The New Gong Magazine

Publishers of New Writing and Images                                                    
In the shadow of Mount
Pelée: Interview with Aime
Cesaire

By Ann Scarboro

Excerpt from "Aimé Césaire:  Poet and Statesman" a
documentary produced by Mosaic Media and Full Duck
Productions.


















Born in Martinique in the French Antilles in 1913, Aime
Cesaire
, poet, playwright and politician, was to become one of
the most influential intellectuals of African renaissance. Along
with Leopold Senghor, the poet and first president of Senegal,
he formulated the concept of Negritude that led to a worldwide
movement of black African cultural pride. Cesaire's criticism of
European civilisation and racism was to have a profound
influence on fellow Martinican and African revolutionary,
Franz Fanon, reflecting in works such as Black Skin and
White Masks and The Wretched of the Earth. Cesaire, now
aged 94, was interviewed by
Ann Scarboro, a US professor
and a specialist in French Caribbean, French, and ethnic
literatures with over twenty years of experience as a university
professor and high school teacher. In this short excerpt from
the documentary "Aimé Césaire:  Poet and Statesman" he
talks about his early poetic influences.


Aimé Césaire:  Poet and Statesman (40 minute documentary
of 2001 interview, available in French or in English voiceover)



AAS is Ann Armstrong Scarboro, AC is Aimé Césaire.

AAS:  Césaire spent his early childhood with five siblings in
the small coastal town of Basse- Pointe in the shadow of the
volcano Mount Pelée.  His father, also an intellectual, taught
school in Basse-Pointe.  His mother, an independent woman,
ran the household with a firm hand.  Césaire loved Martinique’
s island landscape of trees, plants, cane fields, rolling hills,
cliffs, volcanoes, swamps and ocean.  He knew all these
elements of nature intimately.  Their images permeate his
entire being as well as his writing.

AC:  When I want to know myself, I read myself in the
landscape.  That is what is important.  Yes.  The tree speaks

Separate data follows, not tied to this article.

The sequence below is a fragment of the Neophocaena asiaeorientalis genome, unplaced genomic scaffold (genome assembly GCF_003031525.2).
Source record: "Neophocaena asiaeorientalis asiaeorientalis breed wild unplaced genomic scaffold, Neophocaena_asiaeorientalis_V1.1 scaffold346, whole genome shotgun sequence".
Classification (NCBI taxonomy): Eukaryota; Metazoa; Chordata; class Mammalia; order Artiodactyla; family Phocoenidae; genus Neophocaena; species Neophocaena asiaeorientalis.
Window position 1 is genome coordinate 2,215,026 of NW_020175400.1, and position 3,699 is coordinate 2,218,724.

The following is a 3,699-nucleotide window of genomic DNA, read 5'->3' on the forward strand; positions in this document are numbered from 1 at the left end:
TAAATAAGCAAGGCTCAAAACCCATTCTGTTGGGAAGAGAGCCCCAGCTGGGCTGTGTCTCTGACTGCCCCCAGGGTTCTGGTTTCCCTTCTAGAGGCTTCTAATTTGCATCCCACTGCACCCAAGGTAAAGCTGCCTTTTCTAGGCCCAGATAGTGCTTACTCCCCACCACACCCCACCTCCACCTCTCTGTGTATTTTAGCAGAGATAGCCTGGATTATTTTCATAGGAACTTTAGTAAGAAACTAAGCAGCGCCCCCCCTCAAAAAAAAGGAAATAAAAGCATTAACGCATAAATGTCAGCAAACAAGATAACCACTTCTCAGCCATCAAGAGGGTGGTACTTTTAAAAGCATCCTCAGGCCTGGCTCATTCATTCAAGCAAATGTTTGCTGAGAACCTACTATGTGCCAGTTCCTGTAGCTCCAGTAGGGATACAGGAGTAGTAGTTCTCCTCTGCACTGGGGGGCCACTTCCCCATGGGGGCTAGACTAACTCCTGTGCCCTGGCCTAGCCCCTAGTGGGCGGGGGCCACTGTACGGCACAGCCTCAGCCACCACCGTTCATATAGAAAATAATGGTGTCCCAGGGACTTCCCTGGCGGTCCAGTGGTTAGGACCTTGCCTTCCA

to me.  I don’t know if I can talk to the trees, but I know that
they speak to me and they interpret me…. nature, the tree,
the stone, the landscape, the volcano.  But the volcano!  It is
fantastic!  It is prodigious!  When I look at Mount Pelée, this
reserve of energy, this force that comes up from the deep, out
of the depths of the earth, this magma that rises up and spills
out under the sun, it is fantastic.  And there the great lesson
is read.  …..   People say the volcano is dead.  But no, it is
not dead, and that is one of the great lessons, isn’t it?  The
reserve is there.  One of these days……  Well, we too, we are
going to explode like a volcano.  We are not dead.  People
think we are dead.  Don’t believe it.  We are not as dead as
that.  

AAS:  Césaire is about to recall the cataclysmic eruption of
Mount Pelée in 1902.  This event left the town of Saint Pierre
in rubbles and killed the entire population except for two men.  
He survived, because his jail cell protected him.   

AC:  And I am happy when I look at the volcano.  You have to
understand why I love the volcano.  Because the volcano is
not solely destructive.  People call it a catastrophe.  But the
volcano is also constructive.  That is what is important.  The
volcano builds.  It builds itself, and it builds us. …. The
volcano, Saint Pierre.   And then right beside Mount Pelée
you see an immense kapok tree.  This tree builds also, and it
brings a lesson as well.  Beside the tree on the mountain
above the town of Saint Pierre you can see crosses marking
graves.  This kapok tree, this protective kapok tree with its
five arms, that too is symbolic.  

AAS:  After Césaire described his affection for this symbol of
endurance and protection,  I asked him if he were still writing
poetry today.

AC:  No. I never wrote poetry as a literary genre.  That is not
my conception of poetry.  If I don’t write poetry now, it is not
because I don’t have the time.  It is because poetry for me is
the inner knowledge of the human being.  It is a call to action.  
And if I liked Surrealism, I understood it in my own way.  What
interested me about Surrealism was the possibility, or the
hope in any case, of going to the deepest part of the self, of
having finished with the superficial, the already done, of
breaking the surface, of descending even deeper than the
ocean floor.  And for me, that was poetry.   

Everybody always asks me who are you?   I don’t know
anything about that.  When I want to know myself, gain some
insight, I re-read my poems.  It is through the poem that I know
myself.  The poem for me is what allows me to descend within
myself, to wander among my phantoms, among my fantasies,
my dreams, my terrors, all of that.  It is through the poem that I
gain knowledge.   I call this “Notebook of a Return to the
Native Land” a first poem.  It is the poem of a battle with
myself, of a sort of internal revolution, and of a call to action.  I
did not call it “Notebook” as a joke.

For more information and /or to order copies of complete
interviews, please see
www.mosaicmediaarts.com and www.
fullduck.com.